It is reported that in the ten months to 22 June 2015, these coalition operations attacked as many as 7,655 targets. A total of 15,800 sorties had cost an estimated $9 million a day, and they resulted in the killing of around 1,000 Islamic State fighters a month. (see “Islamic State vs Britain”, 2 July 2015).
Yet it's clear that Islamic State has far from been destroyed by these attacks, and in many places is even thriving. It continues to attract as many as a thousand new recruits each month from across the region and the wider world; most come from north Africa and the Middle East, but many hundreds travel from the UK, France, Belgium, other western European countries and north America.
A little noticed element is the arrival of about a thousand Russians in the ranks of Islamic State, mostly from the Muslim populations of the north Caucasus where the Caucasus Emirate continues to pose problems for Vladimir Putin's government. It is also frequently overlooked that there are at least 15 million Muslims in Russia, with close to two million in Moscow alone. Russian security units are forceful in their suppression of extreme Islamist outgrowths, but this has not eradicated their capacity to inflict damage.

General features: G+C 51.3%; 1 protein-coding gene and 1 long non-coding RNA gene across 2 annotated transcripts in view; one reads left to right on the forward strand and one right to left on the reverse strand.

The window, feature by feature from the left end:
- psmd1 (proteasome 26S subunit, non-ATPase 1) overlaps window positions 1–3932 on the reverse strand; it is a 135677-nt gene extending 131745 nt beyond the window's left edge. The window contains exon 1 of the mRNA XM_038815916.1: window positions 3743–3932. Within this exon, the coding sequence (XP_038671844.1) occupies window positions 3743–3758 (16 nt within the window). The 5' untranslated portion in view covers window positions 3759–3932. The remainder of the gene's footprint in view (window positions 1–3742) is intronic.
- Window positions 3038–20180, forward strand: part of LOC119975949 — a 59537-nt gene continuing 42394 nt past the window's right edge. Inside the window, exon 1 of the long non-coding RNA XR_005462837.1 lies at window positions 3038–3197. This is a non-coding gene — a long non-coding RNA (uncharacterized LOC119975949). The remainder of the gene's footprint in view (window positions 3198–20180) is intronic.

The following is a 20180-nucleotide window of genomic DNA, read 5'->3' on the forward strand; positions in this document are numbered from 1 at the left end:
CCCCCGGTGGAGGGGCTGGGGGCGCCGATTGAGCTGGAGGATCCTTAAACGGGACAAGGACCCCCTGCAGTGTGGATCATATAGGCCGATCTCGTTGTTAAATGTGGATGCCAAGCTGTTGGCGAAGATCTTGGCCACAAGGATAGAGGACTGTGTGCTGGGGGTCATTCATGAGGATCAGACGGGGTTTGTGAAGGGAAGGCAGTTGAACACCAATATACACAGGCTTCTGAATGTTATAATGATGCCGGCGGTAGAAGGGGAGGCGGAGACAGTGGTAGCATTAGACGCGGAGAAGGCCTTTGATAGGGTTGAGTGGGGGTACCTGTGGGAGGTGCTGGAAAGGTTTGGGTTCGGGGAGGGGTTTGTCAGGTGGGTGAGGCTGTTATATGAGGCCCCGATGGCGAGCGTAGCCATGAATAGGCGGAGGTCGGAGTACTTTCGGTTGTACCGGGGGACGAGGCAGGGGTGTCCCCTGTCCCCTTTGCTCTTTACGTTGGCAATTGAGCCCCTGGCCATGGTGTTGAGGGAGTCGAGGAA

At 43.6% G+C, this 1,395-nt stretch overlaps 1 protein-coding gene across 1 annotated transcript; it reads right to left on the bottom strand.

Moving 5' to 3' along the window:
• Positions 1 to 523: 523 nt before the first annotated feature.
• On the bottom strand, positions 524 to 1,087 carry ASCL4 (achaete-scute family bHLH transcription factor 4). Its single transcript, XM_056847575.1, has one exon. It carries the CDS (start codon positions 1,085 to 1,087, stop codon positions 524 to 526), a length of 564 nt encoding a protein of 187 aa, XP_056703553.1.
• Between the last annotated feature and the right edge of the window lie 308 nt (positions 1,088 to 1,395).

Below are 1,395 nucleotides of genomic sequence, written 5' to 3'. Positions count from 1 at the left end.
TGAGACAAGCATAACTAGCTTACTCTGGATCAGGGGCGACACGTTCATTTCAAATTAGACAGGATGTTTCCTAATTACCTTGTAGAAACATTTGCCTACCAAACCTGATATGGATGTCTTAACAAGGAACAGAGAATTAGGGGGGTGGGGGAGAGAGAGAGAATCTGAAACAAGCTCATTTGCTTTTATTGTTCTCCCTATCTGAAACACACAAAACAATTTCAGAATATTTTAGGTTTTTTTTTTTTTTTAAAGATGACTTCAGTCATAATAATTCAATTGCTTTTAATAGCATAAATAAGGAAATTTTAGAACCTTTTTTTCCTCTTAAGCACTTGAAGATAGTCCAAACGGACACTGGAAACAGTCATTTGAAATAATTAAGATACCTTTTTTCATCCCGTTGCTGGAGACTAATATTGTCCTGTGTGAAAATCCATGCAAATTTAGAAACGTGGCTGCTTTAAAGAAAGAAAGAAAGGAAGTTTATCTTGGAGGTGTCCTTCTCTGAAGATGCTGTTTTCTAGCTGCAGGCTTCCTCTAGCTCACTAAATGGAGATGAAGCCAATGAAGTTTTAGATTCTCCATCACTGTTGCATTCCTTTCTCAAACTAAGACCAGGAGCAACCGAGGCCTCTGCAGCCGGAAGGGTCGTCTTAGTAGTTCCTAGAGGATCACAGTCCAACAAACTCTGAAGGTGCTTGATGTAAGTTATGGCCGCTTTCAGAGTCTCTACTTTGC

Islamic State may experience some reversals, but its inroads have included parts of Libya, the taking of Ramadi (capital of Iraq’s Anbar province), as well as the current assaults on Kobane and Hasaka in Syria.
Even more significant is the manner in which Islamic State has consolidated its organisational hold on towns and cities across the substantial territory it has overrun. Since taking over the key city of Ramadi, for example, IS – as well as imposing a rigid and brutal order – has also restored power, repaired roads, and ensured that food and other markets are functioning.